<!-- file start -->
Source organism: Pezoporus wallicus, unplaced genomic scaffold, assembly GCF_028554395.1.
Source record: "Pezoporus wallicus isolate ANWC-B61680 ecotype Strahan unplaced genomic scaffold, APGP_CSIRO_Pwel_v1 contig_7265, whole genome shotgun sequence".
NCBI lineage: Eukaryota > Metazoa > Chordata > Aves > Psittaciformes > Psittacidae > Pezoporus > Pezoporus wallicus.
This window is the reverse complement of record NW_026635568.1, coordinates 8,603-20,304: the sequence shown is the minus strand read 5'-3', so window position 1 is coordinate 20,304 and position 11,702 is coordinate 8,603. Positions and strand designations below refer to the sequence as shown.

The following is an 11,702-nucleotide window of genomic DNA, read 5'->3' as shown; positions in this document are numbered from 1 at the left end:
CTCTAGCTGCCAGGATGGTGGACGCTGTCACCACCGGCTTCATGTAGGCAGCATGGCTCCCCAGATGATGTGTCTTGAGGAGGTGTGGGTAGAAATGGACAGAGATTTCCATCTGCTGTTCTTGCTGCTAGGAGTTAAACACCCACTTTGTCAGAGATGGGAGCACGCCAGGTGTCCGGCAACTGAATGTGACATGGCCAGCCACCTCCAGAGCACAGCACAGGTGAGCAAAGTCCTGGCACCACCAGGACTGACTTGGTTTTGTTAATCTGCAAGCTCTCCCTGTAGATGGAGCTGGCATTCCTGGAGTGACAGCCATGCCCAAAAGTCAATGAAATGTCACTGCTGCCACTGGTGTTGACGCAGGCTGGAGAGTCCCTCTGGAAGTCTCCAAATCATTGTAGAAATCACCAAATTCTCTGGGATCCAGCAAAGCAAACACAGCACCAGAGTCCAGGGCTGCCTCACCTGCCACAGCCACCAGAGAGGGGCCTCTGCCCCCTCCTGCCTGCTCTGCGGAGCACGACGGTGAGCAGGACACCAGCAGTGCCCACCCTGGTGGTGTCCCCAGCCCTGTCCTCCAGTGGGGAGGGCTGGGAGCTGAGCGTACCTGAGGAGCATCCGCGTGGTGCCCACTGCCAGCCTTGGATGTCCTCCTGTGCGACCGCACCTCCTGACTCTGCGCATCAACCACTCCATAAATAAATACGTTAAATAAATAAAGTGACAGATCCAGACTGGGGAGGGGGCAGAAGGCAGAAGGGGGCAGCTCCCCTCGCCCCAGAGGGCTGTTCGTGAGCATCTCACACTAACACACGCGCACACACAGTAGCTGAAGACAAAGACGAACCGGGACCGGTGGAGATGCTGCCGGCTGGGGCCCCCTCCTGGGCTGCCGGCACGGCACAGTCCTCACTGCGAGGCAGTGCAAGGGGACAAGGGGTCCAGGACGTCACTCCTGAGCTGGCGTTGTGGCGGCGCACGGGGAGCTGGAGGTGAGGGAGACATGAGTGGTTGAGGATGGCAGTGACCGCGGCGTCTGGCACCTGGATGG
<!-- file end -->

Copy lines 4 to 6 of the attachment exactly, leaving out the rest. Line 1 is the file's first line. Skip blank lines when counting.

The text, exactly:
This window is the reverse complement of record NW_026635568.1, coordinates 8,603-20,304: the sequence shown is the minus strand read 5'-3', so window position 1 is coordinate 20,304 and position 11,702 is coordinate 8,603. Positions and strand designations below refer to the sequence as shown.

The following is an 11,702-nucleotide window of genomic DNA, read 5'->3' as shown; positions in this document are numbered from 1 at the left end:
CTCTAGCTGCCAGGATGGTGGACGCTGTCACCACCGGCTTCATGTAGGCAGCATGGCTCCCCAGATGATGTGTCTTGAGGAGGTGTGGGTAGAAATGGACAGAGATTTCCATCTGCTGTTCTTGCTGCTAGGAGTTAAACACCCACTTTGTCAGAGATGGGAGCACGCCAGGTGTCCGGCAACTGAATGTGACATGGCCAGCCACCTCCAGAGCACAGCACAGGTGAGCAAAGTCCTGGCACCACCAGGACTGACTTGGTTTTGTTAATCTGCAAGCTCTCCCTGTAGATGGAGCTGGCATTCCTGGAGTGACAGCCATGCCCAAAAGTCAATGAAATGTCACTGCTGCCACTGGTGTTGACGCAGGCTGGAGAGTCCCTCTGGAAGTCTCCAAATCATTGTAGAAATCACCAAATTCTCTGGGATCCAGCAAAGCAAACACAGCACCAGAGTCCAGGGCTGCCTCACCTGCCACAGCCACCAGAGAGGGGCCTCTGCCCCCTCCTGCCTGCTCTGCGGAGCACGACGGTGAGCAGGACACCAGCAGTGCCCACCCTGGTGGTGTCCCCAGCCCTGTCCTCCAGTGGGGAGGGCTGGGAGCTGAGCGTACCTGAGGAGCATCCGCGTGGTGCCCACTGCCAGCCTTGGATGTCCTCCTGTGCGACCGCACCTCCTGACTCTGCGCATCAACCACTCCATAAATAAATACGTTAAATAAATAAAGTGACAGATCCAGACTGGGGAGGGGGCAGAAGGCAGAAGGGGGCAGCTCCCCTCGCCCCAGAGGGCTGTTCGTGAGCATCTCACACTAACACACGCGCACACACAGTAGCTGAAGACAAAGACGAACCGGGACCGGTGGAGATGCTGCCGGCTGGGGCCCCCTCCTGGGCTGCCGGCACGGCACAGTCCTCACTGCGAGGCAGTGCAAGGGGACAAGGGGTCCAGGACGTCACTCCTGAGCTGGCGTTGTGGCGGCGCACGGGGAGCTGGAGGTGAGGGAGACATGAGTGGTTGAGGATGGCAGTGACCGCGGCGTCTGGCACCTGGATGG